Out soon on double vinyl and digital is Rail Cables, collecting works inspired by the idea of travelling by rail and marvelling at the rail cables passing overhead. Alongside my own new twenty minute exclusive work, the release features new material from Greg Fox, drummer with American psyche rock band Guardian Alien, as well as Boredoms and Ben Frost, plus Israeli multi-media artist Ran Slavin and Paddy Shine, part of the Gnod collective, under his moniker Dru$s. I’m very excited about this release! Listen to an excerpt here.
Another little release has also just sneaked out in Italy. A 7” coloured vinyl record featuring a new piece of mine, Tokyonin, with Veryan Weston on the other side. If you don’t fancy spending any money, then scroll down the page and download the Compilation Homage to Giacinto Scelsi, featuring works from Rafael Toral, David Toop, Alvin Curran and many others too. It’s a beautiful collection.
So here’s to a positive, energetic, happy 2015 and especially thanks to everyone recently for your support and kind thoughts in this troubling time.
::: listen :::
Holly Herndon: Relations (Vinyl Factory)
Arca: Xen (Mute)
Some Truths: Bliss Abyss (We Can Elude Control)
The Velvet Underground: The Velvet Underground Box Set (Polydor)
::: read :::
Berlinde De Bruyckere (Yale Uni Press)
Miles Hunt: Diaries 86-89 (IRL)
Nick Drake: Remembered for a While (John Murray)
Cabinet Magazine Issue 54: The Accident
Life After Beth, Jeff Baena, USA
The Killing, Stanley Kubrick, USA
Big Eyes, Tim Burton, USA
Unbroken, Angelina Jolie, USA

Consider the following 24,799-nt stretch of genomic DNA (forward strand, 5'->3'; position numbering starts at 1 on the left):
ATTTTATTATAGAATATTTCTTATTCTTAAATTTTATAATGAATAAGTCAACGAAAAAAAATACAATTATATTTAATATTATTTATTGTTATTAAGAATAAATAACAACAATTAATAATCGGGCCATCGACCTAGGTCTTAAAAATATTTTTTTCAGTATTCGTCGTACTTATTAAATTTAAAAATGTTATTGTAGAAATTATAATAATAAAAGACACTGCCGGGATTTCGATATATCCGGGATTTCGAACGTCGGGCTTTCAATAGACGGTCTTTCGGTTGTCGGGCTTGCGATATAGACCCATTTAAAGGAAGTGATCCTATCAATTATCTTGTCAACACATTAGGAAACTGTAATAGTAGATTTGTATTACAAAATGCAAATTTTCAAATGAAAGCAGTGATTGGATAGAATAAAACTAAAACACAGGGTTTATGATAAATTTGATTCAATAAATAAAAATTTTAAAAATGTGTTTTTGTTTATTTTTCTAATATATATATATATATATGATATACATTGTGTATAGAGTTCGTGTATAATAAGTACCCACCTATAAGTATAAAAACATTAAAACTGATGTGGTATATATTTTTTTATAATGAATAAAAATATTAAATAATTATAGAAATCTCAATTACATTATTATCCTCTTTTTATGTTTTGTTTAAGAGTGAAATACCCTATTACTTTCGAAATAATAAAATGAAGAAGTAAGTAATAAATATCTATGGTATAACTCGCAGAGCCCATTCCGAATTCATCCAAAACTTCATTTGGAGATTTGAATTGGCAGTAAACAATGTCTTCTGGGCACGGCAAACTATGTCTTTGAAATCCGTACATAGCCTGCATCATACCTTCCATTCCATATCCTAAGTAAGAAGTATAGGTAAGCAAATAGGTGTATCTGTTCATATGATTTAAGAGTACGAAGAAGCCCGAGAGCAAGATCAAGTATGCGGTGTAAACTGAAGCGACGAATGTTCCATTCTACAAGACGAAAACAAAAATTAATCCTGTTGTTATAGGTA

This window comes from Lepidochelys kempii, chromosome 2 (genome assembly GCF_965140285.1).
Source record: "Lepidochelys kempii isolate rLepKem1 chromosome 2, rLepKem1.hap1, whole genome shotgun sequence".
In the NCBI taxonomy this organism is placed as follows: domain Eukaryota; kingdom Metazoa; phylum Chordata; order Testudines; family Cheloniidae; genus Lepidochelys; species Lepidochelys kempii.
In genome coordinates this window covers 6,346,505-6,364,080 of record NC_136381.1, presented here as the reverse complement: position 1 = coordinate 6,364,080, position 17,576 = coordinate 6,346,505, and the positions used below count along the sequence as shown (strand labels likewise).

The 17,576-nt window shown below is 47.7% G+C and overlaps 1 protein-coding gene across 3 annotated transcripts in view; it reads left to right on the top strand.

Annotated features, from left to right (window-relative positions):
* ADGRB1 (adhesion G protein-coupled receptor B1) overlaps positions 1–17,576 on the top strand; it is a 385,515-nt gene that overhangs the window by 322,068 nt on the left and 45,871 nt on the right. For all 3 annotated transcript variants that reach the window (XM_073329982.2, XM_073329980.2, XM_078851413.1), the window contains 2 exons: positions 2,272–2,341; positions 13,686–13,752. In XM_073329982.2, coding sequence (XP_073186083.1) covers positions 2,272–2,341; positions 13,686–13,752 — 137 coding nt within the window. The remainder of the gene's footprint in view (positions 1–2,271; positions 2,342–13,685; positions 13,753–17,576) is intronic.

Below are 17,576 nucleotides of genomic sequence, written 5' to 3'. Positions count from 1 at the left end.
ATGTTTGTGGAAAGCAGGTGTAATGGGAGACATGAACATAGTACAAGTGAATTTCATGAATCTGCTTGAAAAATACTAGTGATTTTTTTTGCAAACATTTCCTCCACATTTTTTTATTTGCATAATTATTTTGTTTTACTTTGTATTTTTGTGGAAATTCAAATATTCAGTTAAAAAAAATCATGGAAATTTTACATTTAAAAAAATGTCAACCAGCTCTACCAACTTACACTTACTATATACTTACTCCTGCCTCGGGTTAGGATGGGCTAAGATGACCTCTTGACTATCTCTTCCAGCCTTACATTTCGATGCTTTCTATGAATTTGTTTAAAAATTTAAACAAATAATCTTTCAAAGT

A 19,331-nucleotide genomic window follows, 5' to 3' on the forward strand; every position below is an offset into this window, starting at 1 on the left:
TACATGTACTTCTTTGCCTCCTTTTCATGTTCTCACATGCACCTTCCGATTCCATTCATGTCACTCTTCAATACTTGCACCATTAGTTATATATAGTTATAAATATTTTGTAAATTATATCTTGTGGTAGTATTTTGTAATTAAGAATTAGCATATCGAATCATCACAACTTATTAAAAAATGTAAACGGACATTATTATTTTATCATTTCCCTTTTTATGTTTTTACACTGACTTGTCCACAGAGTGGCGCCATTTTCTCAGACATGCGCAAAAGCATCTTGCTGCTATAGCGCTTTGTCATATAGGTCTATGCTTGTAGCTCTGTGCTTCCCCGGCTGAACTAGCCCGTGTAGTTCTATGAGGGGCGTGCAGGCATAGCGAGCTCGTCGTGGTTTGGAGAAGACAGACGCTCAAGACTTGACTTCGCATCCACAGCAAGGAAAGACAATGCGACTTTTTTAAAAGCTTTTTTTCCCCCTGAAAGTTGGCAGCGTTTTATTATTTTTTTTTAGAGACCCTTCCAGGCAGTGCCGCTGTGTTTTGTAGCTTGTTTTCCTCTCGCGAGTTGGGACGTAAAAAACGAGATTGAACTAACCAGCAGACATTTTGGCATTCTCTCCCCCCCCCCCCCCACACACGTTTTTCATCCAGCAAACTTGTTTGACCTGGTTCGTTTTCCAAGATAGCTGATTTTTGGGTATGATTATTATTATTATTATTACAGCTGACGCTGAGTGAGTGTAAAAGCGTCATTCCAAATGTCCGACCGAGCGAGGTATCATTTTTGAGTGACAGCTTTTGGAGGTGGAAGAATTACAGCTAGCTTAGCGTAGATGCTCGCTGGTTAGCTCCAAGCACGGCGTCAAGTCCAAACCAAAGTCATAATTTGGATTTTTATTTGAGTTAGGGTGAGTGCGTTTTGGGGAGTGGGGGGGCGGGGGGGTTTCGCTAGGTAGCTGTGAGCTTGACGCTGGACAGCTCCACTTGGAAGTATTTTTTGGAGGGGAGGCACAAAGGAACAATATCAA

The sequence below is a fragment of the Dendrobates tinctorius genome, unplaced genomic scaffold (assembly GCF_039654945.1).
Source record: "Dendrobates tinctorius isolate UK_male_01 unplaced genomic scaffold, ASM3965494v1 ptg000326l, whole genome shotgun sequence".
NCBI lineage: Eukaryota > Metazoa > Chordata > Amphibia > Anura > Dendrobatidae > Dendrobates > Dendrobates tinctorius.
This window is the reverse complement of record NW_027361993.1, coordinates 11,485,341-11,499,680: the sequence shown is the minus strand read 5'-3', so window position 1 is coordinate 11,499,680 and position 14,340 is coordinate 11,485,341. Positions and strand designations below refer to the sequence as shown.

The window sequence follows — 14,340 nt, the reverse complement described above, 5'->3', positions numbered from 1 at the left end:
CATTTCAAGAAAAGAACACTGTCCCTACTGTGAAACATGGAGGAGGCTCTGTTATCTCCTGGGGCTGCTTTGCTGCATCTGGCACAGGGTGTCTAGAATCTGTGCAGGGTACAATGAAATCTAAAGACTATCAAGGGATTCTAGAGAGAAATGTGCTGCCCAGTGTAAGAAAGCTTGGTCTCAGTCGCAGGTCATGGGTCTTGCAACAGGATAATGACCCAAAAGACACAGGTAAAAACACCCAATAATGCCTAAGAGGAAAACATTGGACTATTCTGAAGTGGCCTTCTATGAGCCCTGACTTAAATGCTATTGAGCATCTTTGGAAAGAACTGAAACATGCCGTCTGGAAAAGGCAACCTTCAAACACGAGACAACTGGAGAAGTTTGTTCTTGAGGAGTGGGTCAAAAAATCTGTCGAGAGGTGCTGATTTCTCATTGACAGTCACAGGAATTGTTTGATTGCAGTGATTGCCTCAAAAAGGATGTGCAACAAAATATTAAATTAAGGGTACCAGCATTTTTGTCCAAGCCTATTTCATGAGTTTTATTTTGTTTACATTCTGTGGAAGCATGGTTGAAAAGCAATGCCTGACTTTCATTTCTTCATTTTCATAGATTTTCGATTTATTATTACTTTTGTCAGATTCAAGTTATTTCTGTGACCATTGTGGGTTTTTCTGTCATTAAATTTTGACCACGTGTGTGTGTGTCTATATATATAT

By Sukhdev Sandhu
Design Mind Unit
Sound Design Scanner
Artangel Interaction invited writer and historian Sukhdev Sandhu to write a nocturnal journal unfolding over the course of 2006. His postings will appear sequentially at this microsite specially designed by Mind Unit. Sandhu's forays see him prospecting in the London night with the people who drive its pulse, from the avian police to security guards, zookeepers and exorcists. Acclaimed artist and musician Scanner has collaborated with Sukhdev and Ian Budden of Mind Unit to compose the sound for the site. If you would like to be kept informed as each episode is posted, join artangel's mailing list by clicking here .
Bittersweet Songs for the Sleepless City
NightJam is the latest project in Artangel Interaction’s Nights of London
series of artist-led collaborations with people who have a special view on
a hidden side of the nocturnal city. Scanner invited young people at New Horizon
Youth Centre in King’s Cross to collaborate on a creative project that
expresses how the city at night looks and sounds to their ears and eyes. Through
music and voice workshops they explored the sense of freedom and fear, celebration
and solitude of the concealing darkness. Meanwhile, they captured their nights
on disposable cameras, taking images that are at times eerie, startling, contemplative
and funny. NightJam presents two elusive visual and musical journeys through
the city’s ‘quiet’ hours.
NightJam presents two music tracks, a film, photographs, that can be experienced and freely downloaded. Additionally it features remixes of NightJam by Stephen Vitiello, Hakan Lidbo, Troy Banarzi, Si-cut.db and Pete Lockett.